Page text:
America’s envoy to the United Nations raised eyebrows this week with a tweet about slain US Jewish journalist Daniel Pearl that many called baffling.
“Daniel Pearl’s story is reminder that individual accountability & reconciliation are required to break cycles of violence,” Samantha Power tweeted Sunday.
The comment ignited a backlash on social media, as many speculated that she was blaming Pearl for his fate.
Pearl was working for The Wall Street Journal when he was kidnapped and beheaded in Pakistan in 2002.
The tweet summarized one of the main points of a speech Power gave Sunday at the Daniel Pearl Memorial Lecture in Los Angeles, California.
Speaking at the event, Power said soon after Pearl’s death, “the Daniel Pearl Foundation took its brave stand on the opposite shore, guiding us toward a more profound response to hate: urging dialogue, shared learning, reconciliation, and a recognition that individual — not collective — accountability is required to break cycles of violence.”
Correction: @DanielPearlFNDN’s work is a reminder that individual accountability + reconciliation are required to break cycles of violence.
— Samantha Power (@AmbassadorPower) February 24, 2014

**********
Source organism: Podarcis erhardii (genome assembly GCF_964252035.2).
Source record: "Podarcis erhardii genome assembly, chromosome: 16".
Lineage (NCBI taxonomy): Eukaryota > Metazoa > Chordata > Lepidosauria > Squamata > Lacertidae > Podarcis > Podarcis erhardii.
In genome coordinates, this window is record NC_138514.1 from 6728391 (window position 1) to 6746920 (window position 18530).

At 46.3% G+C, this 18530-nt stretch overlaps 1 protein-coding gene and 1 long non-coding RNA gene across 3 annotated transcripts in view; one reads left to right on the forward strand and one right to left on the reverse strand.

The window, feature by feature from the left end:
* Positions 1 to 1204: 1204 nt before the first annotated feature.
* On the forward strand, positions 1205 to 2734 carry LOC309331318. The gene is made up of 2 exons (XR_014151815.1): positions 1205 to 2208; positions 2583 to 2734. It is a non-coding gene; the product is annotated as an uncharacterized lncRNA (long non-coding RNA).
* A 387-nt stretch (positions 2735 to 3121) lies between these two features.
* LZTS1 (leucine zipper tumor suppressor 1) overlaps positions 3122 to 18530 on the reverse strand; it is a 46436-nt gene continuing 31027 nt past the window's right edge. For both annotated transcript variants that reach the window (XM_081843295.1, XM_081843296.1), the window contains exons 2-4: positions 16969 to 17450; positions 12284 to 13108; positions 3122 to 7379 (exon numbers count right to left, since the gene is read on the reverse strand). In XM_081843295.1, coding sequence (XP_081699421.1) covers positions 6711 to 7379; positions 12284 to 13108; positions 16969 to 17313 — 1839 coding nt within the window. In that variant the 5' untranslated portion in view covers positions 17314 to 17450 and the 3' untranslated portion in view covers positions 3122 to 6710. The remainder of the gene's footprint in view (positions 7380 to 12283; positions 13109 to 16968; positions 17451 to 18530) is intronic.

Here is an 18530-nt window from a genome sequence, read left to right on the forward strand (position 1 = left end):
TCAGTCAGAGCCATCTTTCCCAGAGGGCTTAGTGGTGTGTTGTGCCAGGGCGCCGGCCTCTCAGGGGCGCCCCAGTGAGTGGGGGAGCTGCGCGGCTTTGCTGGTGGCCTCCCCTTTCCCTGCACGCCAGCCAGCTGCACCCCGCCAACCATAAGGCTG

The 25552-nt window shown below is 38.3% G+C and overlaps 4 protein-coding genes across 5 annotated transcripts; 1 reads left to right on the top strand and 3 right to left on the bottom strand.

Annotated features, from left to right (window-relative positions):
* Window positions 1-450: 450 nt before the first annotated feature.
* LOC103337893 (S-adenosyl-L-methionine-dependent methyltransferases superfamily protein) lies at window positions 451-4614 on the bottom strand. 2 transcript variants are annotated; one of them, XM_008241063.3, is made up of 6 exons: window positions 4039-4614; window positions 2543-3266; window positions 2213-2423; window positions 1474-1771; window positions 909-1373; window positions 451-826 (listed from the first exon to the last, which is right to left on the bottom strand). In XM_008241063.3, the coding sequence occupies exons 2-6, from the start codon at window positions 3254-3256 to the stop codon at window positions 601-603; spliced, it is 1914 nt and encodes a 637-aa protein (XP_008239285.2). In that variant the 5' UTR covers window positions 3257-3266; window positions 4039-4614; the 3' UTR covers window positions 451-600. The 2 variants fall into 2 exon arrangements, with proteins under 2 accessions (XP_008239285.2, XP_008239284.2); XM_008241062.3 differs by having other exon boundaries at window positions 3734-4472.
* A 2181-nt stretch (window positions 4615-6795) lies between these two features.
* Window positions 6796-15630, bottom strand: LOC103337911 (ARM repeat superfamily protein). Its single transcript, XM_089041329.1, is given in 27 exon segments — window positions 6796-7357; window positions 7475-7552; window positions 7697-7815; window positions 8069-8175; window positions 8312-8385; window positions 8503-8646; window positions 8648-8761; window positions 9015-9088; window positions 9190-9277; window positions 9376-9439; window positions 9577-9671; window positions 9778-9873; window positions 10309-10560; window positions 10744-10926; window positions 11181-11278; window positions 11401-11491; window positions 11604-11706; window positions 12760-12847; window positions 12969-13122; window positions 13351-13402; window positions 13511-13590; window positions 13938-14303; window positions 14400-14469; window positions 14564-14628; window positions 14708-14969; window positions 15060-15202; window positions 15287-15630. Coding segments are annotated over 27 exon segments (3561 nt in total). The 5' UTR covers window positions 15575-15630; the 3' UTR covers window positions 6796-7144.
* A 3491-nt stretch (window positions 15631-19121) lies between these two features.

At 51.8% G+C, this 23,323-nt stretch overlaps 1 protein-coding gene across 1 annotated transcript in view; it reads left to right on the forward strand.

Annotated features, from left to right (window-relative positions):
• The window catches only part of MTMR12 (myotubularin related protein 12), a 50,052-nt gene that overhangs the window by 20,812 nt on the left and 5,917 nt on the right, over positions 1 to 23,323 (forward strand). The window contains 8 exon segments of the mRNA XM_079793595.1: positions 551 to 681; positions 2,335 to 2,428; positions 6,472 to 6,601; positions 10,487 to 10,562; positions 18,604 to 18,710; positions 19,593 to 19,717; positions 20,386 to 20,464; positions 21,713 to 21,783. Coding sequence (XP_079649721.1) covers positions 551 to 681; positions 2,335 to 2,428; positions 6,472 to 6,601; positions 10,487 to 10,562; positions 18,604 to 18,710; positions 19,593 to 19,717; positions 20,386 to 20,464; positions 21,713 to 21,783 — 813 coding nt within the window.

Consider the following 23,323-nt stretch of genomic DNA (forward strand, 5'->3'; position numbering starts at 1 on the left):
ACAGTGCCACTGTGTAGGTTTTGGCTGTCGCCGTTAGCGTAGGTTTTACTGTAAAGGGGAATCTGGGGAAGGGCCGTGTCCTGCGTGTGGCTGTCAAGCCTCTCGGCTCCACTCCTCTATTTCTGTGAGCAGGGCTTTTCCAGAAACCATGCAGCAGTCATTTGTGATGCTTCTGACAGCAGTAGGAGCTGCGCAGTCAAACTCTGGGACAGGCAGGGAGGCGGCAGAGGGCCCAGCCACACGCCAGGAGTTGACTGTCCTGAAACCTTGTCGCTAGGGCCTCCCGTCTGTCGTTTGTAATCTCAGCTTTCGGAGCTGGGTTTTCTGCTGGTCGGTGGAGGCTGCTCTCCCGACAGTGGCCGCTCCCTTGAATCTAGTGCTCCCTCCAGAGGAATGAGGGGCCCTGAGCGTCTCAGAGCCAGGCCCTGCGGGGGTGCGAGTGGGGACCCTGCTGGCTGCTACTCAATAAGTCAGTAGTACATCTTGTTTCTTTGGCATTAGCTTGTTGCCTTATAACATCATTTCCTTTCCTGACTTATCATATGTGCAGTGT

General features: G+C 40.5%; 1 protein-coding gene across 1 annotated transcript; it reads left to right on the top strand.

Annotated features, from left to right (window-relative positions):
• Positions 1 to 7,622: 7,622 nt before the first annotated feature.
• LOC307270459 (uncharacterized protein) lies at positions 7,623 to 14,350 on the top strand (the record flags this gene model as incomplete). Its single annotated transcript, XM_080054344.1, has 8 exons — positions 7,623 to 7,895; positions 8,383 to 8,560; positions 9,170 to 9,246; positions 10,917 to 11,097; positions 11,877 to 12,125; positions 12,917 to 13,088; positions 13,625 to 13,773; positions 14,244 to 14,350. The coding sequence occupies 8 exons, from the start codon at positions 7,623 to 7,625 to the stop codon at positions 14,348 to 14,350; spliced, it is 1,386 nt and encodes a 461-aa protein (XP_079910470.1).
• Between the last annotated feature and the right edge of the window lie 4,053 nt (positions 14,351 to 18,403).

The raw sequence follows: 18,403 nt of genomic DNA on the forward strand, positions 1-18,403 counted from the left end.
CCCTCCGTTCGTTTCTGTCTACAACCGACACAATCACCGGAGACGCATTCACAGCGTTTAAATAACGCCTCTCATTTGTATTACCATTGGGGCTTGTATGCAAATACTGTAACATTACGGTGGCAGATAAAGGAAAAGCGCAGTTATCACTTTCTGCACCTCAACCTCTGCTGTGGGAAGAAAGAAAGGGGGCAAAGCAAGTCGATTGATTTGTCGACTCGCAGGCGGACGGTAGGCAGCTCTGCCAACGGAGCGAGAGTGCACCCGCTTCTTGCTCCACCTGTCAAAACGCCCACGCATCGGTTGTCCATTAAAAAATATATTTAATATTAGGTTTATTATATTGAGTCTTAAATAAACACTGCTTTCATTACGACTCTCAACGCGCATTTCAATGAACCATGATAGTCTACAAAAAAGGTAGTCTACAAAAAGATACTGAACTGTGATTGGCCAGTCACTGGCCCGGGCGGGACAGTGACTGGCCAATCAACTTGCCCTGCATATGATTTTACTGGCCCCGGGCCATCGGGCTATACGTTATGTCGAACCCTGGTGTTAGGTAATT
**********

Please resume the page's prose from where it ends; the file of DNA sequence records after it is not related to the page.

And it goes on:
On Monday, Power tweeted a clarification of the first tweet that read, “Correction: @DanielPearlFNDN’s work is a reminder that individual accountability + reconciliation are required to break cycles of violence.”
“As I said last night, the men who murdered Daniel Pearl did so because he was an American, and most of all, because he was a Jew,” she tweeted shortly thereafter.
The Irish-born Power, a one-time journalist who also has a Harvard Law School degree, has reported from many of the world’s trouble spots and won a 2003 Pulitzer Prize for a book on the meek US response to many 20th century atrocities, including those in Rwanda and Bosnia in the 1990s. She has long backed intervention — including military force — to halt human rights violations.
Power’s penchant for outspokenness has included her widely-panned 2002 comments speculating about a possible need for a “mammoth protection force” to prevent hypothetical Israeli violence against Palestinians, a statement from which she has distanced herself.
Times of the Israel staff and AP contributed to this report.